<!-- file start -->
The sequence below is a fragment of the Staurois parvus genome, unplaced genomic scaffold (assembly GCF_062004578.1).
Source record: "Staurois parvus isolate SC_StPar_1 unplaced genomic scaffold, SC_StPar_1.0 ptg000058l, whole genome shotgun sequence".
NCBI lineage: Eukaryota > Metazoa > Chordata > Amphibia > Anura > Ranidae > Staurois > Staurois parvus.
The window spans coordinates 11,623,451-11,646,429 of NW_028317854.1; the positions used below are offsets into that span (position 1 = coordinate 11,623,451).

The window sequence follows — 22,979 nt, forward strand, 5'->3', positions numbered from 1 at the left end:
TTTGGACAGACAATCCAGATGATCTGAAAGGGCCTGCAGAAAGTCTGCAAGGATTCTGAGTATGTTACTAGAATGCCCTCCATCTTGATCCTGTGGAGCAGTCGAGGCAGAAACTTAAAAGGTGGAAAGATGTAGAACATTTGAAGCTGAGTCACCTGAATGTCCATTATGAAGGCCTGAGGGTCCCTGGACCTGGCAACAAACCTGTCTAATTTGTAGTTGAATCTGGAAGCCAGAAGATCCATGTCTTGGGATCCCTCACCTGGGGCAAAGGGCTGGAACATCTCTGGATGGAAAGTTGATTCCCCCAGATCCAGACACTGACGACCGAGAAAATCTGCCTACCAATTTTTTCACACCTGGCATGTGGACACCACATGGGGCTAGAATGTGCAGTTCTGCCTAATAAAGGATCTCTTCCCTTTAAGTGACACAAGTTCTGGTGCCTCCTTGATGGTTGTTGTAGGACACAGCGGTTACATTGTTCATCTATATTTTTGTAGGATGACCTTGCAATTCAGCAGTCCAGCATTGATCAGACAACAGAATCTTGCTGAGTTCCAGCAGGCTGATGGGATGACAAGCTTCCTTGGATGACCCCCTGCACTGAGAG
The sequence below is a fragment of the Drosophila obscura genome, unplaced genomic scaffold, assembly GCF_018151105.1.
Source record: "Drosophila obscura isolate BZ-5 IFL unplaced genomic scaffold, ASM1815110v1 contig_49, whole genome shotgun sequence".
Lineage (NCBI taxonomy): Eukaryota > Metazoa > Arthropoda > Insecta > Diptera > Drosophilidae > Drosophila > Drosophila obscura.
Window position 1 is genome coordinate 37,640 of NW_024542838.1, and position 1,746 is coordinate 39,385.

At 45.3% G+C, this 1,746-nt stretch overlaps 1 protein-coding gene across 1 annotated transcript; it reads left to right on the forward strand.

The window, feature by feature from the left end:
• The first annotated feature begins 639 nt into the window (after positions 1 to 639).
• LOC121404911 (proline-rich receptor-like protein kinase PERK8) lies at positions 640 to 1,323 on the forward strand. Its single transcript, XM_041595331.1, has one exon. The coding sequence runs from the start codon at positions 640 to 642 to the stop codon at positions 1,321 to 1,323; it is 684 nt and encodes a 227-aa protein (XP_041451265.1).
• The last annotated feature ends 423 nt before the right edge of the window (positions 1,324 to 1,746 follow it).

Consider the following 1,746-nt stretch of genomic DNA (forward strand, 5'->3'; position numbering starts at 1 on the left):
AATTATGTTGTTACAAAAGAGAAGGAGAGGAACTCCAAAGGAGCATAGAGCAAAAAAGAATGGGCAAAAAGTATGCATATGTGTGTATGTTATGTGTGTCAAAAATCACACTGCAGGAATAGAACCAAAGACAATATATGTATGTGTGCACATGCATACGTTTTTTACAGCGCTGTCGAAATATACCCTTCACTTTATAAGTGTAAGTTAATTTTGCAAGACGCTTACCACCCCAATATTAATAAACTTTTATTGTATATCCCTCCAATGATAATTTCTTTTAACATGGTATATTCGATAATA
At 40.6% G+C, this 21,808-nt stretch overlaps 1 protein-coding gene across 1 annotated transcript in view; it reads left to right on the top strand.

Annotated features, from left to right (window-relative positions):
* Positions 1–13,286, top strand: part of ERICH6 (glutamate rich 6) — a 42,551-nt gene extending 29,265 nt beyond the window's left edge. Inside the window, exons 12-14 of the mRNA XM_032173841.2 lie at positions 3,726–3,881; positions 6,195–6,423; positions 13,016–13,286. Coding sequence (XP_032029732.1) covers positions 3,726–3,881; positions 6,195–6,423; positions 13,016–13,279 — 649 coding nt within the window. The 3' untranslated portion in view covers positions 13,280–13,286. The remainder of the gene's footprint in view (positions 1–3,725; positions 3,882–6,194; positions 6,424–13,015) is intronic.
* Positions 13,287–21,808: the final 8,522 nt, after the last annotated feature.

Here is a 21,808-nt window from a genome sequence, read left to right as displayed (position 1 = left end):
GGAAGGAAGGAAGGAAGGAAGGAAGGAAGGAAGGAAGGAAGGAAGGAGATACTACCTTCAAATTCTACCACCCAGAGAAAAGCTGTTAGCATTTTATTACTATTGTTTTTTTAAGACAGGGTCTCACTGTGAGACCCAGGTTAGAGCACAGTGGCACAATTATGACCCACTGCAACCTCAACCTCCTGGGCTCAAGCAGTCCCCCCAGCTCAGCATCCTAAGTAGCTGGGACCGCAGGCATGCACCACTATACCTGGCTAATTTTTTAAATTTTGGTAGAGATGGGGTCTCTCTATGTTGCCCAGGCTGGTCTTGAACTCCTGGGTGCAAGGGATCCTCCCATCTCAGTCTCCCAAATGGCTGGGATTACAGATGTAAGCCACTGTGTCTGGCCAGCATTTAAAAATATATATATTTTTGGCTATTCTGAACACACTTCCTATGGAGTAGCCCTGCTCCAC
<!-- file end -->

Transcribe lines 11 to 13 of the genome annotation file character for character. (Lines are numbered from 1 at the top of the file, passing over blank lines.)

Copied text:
At 45.3% G+C, this 1,746-nt stretch overlaps 1 protein-coding gene across 1 annotated transcript; it reads left to right on the forward strand.

The window, feature by feature from the left end:
• The first annotated feature begins 639 nt into the window (after positions 1 to 639).